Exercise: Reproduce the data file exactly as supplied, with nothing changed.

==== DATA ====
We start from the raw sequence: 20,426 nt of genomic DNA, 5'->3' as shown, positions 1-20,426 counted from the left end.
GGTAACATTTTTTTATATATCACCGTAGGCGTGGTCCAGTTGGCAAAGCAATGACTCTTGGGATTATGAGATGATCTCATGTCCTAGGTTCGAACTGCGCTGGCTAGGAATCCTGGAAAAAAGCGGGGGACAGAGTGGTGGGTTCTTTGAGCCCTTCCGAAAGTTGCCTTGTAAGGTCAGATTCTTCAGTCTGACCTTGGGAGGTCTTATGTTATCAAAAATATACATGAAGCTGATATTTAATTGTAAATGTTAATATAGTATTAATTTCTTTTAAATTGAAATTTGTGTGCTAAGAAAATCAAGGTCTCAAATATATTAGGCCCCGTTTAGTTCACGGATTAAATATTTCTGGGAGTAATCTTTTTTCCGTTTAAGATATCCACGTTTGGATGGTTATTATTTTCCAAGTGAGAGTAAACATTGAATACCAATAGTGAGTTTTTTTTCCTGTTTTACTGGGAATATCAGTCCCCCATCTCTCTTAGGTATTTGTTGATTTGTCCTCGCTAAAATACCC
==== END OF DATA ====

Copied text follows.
We start from the raw sequence: 20,426 nt of genomic DNA, 5'->3' as shown, positions 1-20,426 counted from the left end.
GGTAACATTTTTTTATATATCACCGTAGGCGTGGTCCAGTTGGCAAAGCAATGACTCTTGGGATTATGAGATGATCTCATGTCCTAGGTTCGAACTGCGCTGGCTAGGAATCCTGGAAAAAAGCGGGGGACAGAGTGGTGGGTTCTTTGAGCCCTTCCGAAAGTTGCCTTGTAAGGTCAGATTCTTCAGTCTGACCTTGGGAGGTCTTATGTTATCAAAAATATACATGAAGCTGATATTTAATTGTAAATGTTAATATAGTATTAATTTCTTTTAAATTGAAATTTGTGTGCTAAGAAAATCAAGGTCTCAAATATATTAGGCCCCGTTTAGTTCACGGATTAAATATTTCTGGGAGTAATCTTTTTTCCGTTTAAGATATCCACGTTTGGATGGTTATTATTTTCCAAGTGAGAGTAAACATTGAATACCAATAGTGAGTTTTTTTTCCTGTTTTACTGGGAATATCAGTCCCCCATCTCTCTTAGGTATTTGTTGATTTGTCCTCGCTAAAATACCC